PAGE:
Slippage or “-listhesis”

The next three types of subluxation are those in which the suffix “listhesis” is used. This suffix means “slippage,” and the displacement is usually a gross distortion.


Anterolisthesis or Spondylolisthesis.   This malposition is typically produced by interruption of the isthmus (usually congenital) of a displaced vertebra at its pars interarticularis.

This allows separation of the anterior portion of the motion unit to separate from the posterior portion, resulting in anterior slippage of the vertebral body above upon the lower one (Fig. 6.8). In some cases, anterior slipping can occur without pars separation if considerable disc degeneration or facet arthrosis has developed to make the motor unit markedly unstable.


Retrolisthesis.   Posterior malpositioning of the upper segment of two vertebrae set (motion unit) is known as retrolisthesis.

The displacement is usually obvious in a radiograph (Fig. 6.9) and often accompanied by some extension of the motor unit and/or approximation of the vertebral bodies due
to intervertebral disc (IVD) narrowing.


Laterolisthesis.   The lateral slipping characteristic of this type subluxation is typically accompanied by considerable segmental rotation.

The result is a demonstrable overhang of the lateral margin of the vertebral body
of the upper segment relative to the one below (Fig. 6.10).


        


Altered Interosseous Spacing

Altered Interosseous Spacing.   This form is probably the most common of all subluxations in elderly people. It mainly occurs when IVD degeneration has caused narrowing of disc space, which approximates the vertebral bodies and jams the posterior facets (Fig. 6.11).

Rarely, there may be some swelling or other abnormality of the disc causing increased interosseous spacing (Fig.6.12).


        


Foraminal Occlusion

The last type of static subluxation, foraminal occlusion, may be a consequence of one or more of those malpositions previously described (Fig. 6.13).

On the other hand, on rare occasion, there may be no other evidence of disrelationship per se.


Terminology of Radiologic Manifestations of Subluxations

Static Intersegmental Subluxations

A-1.   Flexion malposition.

A-2.   Extension malposition.

A-3.   Lateral flexion malposition (right or left).

A-4.   Rotational malposition (right or left).

A-5.   Anterolisthesis (spondylolisthesis).

A-6.   Retrolisthesis.

A-7.   Laterolisthesis.

A-8.   Altered interosseous spacing (decreased or increased).

A-9.   Osseous foraminal encroachments.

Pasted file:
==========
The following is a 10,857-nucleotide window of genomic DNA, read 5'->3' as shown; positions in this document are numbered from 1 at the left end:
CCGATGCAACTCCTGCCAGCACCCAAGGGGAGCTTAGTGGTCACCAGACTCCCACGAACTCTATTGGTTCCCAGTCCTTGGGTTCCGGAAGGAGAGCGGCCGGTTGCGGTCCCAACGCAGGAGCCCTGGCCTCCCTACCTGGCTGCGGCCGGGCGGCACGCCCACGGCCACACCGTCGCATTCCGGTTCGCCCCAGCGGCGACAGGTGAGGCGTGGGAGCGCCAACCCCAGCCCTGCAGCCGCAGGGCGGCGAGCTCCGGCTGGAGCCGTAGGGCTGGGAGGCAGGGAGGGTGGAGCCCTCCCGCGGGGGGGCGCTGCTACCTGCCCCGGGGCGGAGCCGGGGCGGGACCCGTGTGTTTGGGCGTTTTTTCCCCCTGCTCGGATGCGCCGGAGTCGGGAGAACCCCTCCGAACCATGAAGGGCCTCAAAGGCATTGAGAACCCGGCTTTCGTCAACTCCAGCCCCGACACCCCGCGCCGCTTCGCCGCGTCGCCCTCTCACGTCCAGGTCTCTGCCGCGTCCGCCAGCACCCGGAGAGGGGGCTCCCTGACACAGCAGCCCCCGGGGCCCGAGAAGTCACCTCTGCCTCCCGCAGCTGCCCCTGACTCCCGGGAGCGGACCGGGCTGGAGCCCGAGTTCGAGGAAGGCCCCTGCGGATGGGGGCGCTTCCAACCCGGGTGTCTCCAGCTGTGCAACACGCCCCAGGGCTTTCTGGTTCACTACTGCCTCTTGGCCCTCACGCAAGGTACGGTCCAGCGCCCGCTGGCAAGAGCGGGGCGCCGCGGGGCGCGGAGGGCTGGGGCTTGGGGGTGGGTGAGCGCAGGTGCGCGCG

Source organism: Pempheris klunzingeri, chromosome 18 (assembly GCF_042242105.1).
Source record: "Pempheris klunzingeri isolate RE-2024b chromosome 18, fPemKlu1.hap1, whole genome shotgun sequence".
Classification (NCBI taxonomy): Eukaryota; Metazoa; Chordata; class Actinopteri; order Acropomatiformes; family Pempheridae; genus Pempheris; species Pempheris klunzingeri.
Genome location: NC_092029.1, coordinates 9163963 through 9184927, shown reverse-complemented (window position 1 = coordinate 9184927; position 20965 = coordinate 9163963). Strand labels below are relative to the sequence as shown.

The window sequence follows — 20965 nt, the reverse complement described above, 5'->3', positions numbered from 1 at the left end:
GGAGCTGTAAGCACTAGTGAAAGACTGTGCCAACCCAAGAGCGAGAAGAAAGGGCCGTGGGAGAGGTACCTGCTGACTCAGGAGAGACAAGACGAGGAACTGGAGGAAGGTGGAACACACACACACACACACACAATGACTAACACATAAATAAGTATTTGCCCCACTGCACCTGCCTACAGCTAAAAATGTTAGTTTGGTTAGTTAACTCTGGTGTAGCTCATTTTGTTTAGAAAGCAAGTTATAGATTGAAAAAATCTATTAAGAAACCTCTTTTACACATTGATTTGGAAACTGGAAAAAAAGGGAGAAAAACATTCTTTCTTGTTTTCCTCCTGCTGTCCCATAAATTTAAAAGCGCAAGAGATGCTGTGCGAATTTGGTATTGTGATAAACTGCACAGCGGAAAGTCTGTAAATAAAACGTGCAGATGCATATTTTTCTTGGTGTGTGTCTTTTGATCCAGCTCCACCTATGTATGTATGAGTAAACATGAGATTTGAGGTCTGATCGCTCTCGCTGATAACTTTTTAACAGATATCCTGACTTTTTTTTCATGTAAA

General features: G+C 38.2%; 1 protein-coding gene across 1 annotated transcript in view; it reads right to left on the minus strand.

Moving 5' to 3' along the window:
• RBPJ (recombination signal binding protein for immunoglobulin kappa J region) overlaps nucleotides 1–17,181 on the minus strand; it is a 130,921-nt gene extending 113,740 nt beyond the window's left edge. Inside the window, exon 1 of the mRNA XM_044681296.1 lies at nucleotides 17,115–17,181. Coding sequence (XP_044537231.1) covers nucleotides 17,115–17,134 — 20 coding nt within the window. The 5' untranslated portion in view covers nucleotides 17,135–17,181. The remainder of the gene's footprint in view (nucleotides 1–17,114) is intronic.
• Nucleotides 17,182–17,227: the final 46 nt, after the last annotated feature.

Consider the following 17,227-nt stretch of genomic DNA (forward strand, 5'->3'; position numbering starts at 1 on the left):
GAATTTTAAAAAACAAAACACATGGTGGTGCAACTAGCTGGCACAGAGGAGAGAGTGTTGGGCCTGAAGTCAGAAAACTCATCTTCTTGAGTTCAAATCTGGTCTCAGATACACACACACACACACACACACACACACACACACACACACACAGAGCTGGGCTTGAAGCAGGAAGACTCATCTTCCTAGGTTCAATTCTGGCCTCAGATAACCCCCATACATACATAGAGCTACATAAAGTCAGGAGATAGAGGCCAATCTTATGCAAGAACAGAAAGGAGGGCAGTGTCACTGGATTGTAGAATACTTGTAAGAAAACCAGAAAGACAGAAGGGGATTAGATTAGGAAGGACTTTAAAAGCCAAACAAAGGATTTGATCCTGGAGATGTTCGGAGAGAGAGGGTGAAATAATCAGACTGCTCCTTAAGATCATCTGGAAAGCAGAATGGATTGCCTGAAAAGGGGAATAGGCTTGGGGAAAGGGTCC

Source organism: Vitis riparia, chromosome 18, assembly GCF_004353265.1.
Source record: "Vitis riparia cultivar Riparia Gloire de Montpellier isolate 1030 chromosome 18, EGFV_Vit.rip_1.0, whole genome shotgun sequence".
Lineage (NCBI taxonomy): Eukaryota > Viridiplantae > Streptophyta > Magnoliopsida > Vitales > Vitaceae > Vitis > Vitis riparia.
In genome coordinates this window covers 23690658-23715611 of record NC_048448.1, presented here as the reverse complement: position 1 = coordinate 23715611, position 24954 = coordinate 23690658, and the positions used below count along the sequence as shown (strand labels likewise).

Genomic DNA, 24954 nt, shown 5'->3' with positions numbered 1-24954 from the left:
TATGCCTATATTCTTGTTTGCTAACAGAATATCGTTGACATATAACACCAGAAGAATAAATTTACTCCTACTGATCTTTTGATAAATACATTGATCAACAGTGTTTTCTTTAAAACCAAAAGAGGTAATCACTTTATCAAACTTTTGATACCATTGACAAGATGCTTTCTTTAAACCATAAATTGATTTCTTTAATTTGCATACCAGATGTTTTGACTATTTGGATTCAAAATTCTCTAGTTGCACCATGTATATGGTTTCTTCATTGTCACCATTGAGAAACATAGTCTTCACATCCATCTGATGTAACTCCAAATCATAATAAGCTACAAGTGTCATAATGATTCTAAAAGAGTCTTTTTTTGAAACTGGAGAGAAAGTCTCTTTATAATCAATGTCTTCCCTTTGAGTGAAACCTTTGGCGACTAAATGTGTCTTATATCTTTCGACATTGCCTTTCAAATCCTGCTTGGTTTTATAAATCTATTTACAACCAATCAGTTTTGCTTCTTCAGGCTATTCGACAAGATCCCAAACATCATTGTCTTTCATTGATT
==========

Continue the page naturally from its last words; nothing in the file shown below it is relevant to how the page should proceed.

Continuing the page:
Kinetic Intersegmental Subluxations

B-1.   Hypomobility (fixation subluxation).

B-2.   Hypermobility (loosened vertebral motion unit.

B-3.   Aberrant motion.

Sectional Subluxations

C-1.   Scoliosis and/or alteration of curves secondary to musculature imbalance.

C-2.   Scoliosis and/or alteration of curves secondary to structural
asymmetries.

C-3.   Decompensation of adaptational curvatures.

C-4.   Abnormalities of motion.

Paravertebral Subluxations

D-1.   Costovertebral and costotransverse disrelationships.

D-2.   Sacroiliac subluxations.

Note:   The code names (eg, A-1, B-2, C-3, or D-2) listed above are rarely used in professional communications. A descriptive title is used such as “flexion malposition of C5,” rather than “A-1 C5.”

3 comments to Radiologic Manifestations of Spinal Subluxations

  • It is amazing that chiropractic care simplicity is still the foundation of our profession. It seems that so many chiropractors are looking for the better mouse trap when we have the gold standard at our fingertips!

  • I have always enjoyed the work of Dr. Schaefer. He writes very well and does an excellent job of making complex material understandable. My only concern with the above material is the detailed connection of specific motor unit dysfunctions and degenerative pathology with a poorly defined terms such as subluxation. There are innumerable causes of the above categories. Yet, we tend to simplify the issue by dropping everything into the subluxation rubric. For example, degenerative disc disease can be a result of trauma, chronic dysfunction, and aging to name a few. Is aging a subluxation? Why not simply call it what it is?

    • Hi Dr. Riggs

      I don’t believe RCs posting suggests that the subluxation is the only cause of degenerative disease…it’s merely one cause. However, many of the causes you mention (such as trauma or chronic dysfunction) have as their initiating mechanism the joint fixation that is at the root of subluxation.

      A fixation by itself has no clinical meaning, but a PERSISTENT fixation interferes with normal joint nutrition and clearance of waste products, causing an adverse impact on chondrocytes. As those cells die off and joint space reduces, the body mobilizes minerals to stabilize the joint (osteophytes). This combined process is what is referred to as the subluxation COMPLEX. If you have a term you prefer, that’s fine, but there’s no debating that fixation is the underlying cause of the process, and that adjusting/manipulation can halt those changes.

      It’s equally important that chiropractors know and understand the material in this posting, particularly since some schools under-emphasize this material in their curricula.

      Finally, I don’t believe subluxation is as poorly defined as you seem to believe. It’s a theory, but there is significant literature that supports it. Please refer to the following page for more on this topic:

      What is The Chiropractic Subluxation?